Conservative lawmakers mounted an effort to override Little’s veto on the final day of the legislative session on April 6, but failed by one vote after 24 legislators voted against overturning the governor’s decision.

At a candidates forum April 20, library board contenders Shea and Rodriguez shared their perspectives on how to handle “offensive” or “harmful” material. 

“Every person’s freedom to read what they wish is guaranteed by the First Amendment and reaffirmed by the U.S. Supreme Court again and again,” Shea said. “I believe in peoples’ personal freedom to decide which books are appropriate for themselves based on their values.” 

Rodriguez, while saying she was not in favor of “book banning,” said she’d advocate for setting aside “obscene material” into a separate age-restricted area of the library, adding that the American Library Association is run by a “Marxist lesbian” and has foisted “radical dictates” on the East Bonner County Library in past years. 

She claimed that the First Amendment has been “used as a cudgel to sexualize children” by making “books that would make a sex worker blush” available to minors.

Meanwhile, the Pend Oreille Hospital District election has not generated nearly the same rhetorical heat, though its functions and policies have also touched on another red-hot political conflict — this time surrounding women’s health care and, specifically, access to reproductive services surrounding childbirth, delivery and access to a range of treatments including abortion.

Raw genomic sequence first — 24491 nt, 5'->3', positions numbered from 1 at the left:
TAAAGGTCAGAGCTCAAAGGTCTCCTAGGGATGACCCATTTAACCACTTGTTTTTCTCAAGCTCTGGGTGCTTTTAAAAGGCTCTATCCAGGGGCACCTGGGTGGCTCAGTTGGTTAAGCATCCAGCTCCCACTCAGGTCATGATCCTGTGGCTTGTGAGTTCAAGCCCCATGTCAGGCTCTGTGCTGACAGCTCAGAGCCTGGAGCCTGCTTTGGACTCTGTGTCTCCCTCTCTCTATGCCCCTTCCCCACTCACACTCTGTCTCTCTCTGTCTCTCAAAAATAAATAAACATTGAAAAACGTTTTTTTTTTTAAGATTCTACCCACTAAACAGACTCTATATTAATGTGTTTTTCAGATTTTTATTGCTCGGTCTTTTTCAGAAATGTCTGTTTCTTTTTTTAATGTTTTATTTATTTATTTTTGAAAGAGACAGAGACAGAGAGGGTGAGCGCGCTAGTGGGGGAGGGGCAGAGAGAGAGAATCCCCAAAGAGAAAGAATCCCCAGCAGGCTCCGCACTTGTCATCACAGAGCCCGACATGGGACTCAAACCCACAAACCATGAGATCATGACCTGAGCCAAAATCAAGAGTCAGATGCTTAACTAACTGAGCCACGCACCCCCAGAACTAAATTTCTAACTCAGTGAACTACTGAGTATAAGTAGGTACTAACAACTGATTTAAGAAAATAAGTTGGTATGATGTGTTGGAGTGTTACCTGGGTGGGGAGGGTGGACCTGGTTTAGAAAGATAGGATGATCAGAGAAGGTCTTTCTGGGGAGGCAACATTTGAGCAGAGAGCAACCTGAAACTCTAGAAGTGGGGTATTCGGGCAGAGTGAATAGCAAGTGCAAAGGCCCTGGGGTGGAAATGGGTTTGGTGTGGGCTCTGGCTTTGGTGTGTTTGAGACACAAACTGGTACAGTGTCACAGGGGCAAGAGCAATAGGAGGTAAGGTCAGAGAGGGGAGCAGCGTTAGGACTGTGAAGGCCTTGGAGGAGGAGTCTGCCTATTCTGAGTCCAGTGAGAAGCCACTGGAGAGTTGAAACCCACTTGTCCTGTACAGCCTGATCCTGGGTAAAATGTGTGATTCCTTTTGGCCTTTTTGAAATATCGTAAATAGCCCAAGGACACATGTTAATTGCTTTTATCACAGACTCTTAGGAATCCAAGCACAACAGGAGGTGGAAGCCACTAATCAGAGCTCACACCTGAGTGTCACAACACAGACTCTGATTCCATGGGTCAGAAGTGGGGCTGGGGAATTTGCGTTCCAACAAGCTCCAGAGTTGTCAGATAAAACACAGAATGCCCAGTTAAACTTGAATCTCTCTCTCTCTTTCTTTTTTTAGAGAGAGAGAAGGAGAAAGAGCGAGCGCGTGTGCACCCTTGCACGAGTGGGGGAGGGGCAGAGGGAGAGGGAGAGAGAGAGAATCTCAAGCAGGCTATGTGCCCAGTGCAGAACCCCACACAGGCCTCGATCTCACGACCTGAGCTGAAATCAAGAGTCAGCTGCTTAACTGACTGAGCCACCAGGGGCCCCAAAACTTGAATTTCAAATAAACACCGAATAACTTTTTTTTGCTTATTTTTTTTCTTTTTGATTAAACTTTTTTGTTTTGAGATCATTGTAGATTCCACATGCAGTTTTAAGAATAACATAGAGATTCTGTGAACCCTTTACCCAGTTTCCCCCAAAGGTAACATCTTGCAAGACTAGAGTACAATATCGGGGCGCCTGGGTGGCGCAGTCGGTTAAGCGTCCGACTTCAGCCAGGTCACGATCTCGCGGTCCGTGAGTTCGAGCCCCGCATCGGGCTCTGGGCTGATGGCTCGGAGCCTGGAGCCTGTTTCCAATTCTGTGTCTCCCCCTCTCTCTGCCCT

Following the reversal of the Roe v. Wade decision by the U.S. Supreme Court in 2022, which established access to abortion as a right, states were granted the authority to formulate their own policies regarding access to abortion. Idaho, among a handful of other states, followed the Dobbs v. Jackson Women’s Health Organization decision in 2022 by instituting strict sideboards to abortion care via “trigger laws,” in most cases making the procedure illegal, except in cases of extreme and specific instances of jeopardy for a mother’s life.

Medical providers around the country objected, and Bonner General Health announced in March that it would suspend birth and delivery in its Bonner and Boundary County service area, citing the legal and political climate as an impetus for the flight of qualified practitioners from the state and a barrier to recruitment of replacement professionals.

The Pend Oreille Hospital District Board is a seven-member political subdivision of Idaho, which supports hospital facilities within Sandpoint and “approximately two-thirds of Bonner County, Idaho,” according to pendoreillehospitaldistrict.org. Current trustees include Chair Dr. Thomas Lawrence, Vice-Chair Timothy Cochran and members Dr. Scott Burgstahler, Bart Casey, James Frank, Helen Parsons and Dan Rose.

Early voting started May 1 and will continue through Friday, May 12, Monday-Friday from 9 a.m.-5 p.m. at the Bonner County Elections Office (1500 U.S. Hwy. 2, Suite 124 in Sandpoint). Absentee ballots may be requested at voteidaho.gov or downloaded at the Bonner County Elections website: bonnercountyid.gov/departments/CountyClerk, click on “Elections” in the menu.

Requests for absentee ballots can be dropped off, mailed, emailed or faxed to the Elections Office. The deadline to request a mail-in ballot is Friday, May 5 at 5 p.m. Sample ballots are available precinct-by-precinct at the Elections Office website.

Polls on Election Day will be open from 8 a.m. to 8 p.m. Go to the Elections Office website to identify your polling place.